Dictionary-Learning Compressed Sensing Reconstruction for an Anisotropic 3D Density-Adapted Radial Acquisition Sequence
Matthias Utzschneider1,2, Nicolas G. R. Behl 3, Sebastian Lachner1, Andreas Maier2,4, Michael Uder1, and Armin M. Nagel1,3

1Institute of Radiology, University Hospital Erlangen, Friedrich-Alexander-Universität Erlangen-Nürnberg (FAU), Erlangen, Germany, 2Pattern Recognition Lab, Friedrich-Alexander-Universität Erlangen-Nürnberg (FAU), Erlangen, Germany, 3Division of Medical Physics in Radiology, German Cancer Research Center (DKFZ), Heidelberg, Germany, 4Erlangen Graduate School in Advanced Optical Technologies, Erlangen, Germany


Sodium magnetic resonance imaging requires dedicated acquisition techniques and reconstruction approaches due to the low in-vivo signal and ultra-short relaxation times. For this purpose a compressed sensing reconstruction technique using dictionary learning is applied to raw data acquired with an anisotropic 3D density-adapted radial acquisition sequence. The anisotropic acquisition allows an adjustment of projections in different directions to increase the in-plane resolution. In the following evaluation the possible benefits of the compressed sensing reconstruction using the increased in-plane resolution are shown for in-vivo sodium magnetic resonance imaging and quantification of 23Na.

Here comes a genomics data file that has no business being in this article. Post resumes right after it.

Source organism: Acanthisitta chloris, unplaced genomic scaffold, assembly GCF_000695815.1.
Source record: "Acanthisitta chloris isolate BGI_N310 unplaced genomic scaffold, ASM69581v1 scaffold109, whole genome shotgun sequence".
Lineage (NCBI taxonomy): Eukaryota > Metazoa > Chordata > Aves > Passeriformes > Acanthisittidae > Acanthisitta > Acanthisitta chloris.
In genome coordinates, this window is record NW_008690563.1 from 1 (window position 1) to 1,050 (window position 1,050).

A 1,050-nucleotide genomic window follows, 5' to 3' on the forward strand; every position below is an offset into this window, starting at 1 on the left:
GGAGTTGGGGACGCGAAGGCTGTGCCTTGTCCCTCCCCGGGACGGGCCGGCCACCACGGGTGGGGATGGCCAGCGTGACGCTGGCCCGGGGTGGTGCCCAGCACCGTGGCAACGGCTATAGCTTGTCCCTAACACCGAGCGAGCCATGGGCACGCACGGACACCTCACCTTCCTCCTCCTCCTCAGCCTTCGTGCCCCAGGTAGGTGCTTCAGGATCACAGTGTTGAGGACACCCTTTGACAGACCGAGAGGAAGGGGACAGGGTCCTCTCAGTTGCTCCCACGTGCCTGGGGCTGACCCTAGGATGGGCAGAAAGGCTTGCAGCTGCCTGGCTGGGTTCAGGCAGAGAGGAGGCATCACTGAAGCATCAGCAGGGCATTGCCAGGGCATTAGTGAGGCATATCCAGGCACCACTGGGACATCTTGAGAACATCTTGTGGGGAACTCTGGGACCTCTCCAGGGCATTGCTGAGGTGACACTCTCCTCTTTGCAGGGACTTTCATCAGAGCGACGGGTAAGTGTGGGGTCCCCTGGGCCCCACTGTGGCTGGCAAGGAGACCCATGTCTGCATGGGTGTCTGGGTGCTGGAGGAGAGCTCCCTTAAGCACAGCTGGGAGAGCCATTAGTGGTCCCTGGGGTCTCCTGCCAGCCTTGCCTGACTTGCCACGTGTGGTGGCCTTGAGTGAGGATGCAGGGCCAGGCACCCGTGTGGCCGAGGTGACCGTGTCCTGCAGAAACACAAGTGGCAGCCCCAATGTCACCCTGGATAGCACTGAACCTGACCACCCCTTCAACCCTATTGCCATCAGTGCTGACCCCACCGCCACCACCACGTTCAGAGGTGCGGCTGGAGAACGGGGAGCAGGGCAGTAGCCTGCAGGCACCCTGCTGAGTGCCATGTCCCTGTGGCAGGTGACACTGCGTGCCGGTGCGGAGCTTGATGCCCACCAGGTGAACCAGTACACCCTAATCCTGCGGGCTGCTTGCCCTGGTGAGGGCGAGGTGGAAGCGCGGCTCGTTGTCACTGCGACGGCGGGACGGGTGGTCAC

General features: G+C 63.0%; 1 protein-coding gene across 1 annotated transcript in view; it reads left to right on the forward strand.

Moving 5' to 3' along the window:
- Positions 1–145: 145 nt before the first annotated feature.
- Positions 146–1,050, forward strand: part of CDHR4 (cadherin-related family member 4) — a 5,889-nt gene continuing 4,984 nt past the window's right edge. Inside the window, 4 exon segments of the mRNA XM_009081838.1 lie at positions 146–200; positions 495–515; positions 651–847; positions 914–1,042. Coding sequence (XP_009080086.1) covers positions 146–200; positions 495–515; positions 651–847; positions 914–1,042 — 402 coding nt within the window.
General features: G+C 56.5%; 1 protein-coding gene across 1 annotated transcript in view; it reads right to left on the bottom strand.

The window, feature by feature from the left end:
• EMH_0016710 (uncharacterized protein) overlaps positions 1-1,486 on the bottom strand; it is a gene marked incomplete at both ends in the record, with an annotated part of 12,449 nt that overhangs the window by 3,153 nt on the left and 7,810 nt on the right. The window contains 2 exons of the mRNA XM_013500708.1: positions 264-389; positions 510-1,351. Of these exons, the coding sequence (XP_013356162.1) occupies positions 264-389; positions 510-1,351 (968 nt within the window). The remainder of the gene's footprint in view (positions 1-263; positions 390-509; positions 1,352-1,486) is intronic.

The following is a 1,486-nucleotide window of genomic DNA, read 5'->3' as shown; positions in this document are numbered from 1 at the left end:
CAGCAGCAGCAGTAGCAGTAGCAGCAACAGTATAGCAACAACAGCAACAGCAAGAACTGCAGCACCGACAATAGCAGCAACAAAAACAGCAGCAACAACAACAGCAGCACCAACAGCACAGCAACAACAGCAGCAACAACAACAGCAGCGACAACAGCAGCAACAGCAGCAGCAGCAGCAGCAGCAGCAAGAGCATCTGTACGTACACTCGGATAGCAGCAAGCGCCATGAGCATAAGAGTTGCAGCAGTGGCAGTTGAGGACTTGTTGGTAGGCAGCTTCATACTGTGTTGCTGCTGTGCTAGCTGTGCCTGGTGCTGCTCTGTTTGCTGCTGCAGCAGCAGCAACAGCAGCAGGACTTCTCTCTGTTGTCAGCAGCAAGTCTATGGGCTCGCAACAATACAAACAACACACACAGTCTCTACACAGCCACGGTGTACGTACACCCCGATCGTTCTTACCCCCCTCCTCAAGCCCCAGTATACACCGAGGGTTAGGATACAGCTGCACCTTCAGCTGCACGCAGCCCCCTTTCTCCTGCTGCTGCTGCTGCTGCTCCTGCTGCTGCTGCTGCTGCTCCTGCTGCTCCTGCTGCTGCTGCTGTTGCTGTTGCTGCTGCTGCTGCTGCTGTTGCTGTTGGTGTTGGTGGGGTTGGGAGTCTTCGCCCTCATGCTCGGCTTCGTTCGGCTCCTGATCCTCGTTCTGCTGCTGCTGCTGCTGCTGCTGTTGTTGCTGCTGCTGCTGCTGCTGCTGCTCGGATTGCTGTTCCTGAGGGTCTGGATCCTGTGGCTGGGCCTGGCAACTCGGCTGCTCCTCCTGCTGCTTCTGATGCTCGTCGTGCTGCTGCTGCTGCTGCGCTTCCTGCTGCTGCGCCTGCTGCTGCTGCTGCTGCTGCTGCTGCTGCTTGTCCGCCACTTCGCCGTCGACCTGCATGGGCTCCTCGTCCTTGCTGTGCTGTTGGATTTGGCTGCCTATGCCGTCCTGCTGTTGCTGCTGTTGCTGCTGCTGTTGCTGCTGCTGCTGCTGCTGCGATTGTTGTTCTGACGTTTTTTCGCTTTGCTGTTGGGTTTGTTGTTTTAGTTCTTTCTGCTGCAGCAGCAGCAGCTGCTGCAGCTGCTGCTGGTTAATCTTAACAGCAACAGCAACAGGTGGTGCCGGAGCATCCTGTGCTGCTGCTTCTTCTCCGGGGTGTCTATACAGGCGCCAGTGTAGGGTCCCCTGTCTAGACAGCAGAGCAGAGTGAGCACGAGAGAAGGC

Sodium magnetic resonance imaging (23Na-MRI) requires dedicated acquisition techniques1 due to the low in-vivo signal and ultra-short relaxation times. Nevertheless, large voxel sizes are required to achieve sufficient signal-to-noise ratio (SNR). Acquisition techniques that enable anisotropic spatial resolution increase the perceivable in-plane resolution and have shown to be applicable for elongated structures like muscle or cartilage tissue2. Different kinds of compressed sensing4 reconstruction algorithms can be applied to improve 23Na-MR image quality by harnessing sparsity5,6. In this study, a 3D dictionary-learning compressed sensing reconstruction algorithm6 (3D-DLCS) was applied to images acquired with a 3D density-adapted acquisition sequence sampling a cuboid2 (DA-3DPR-C).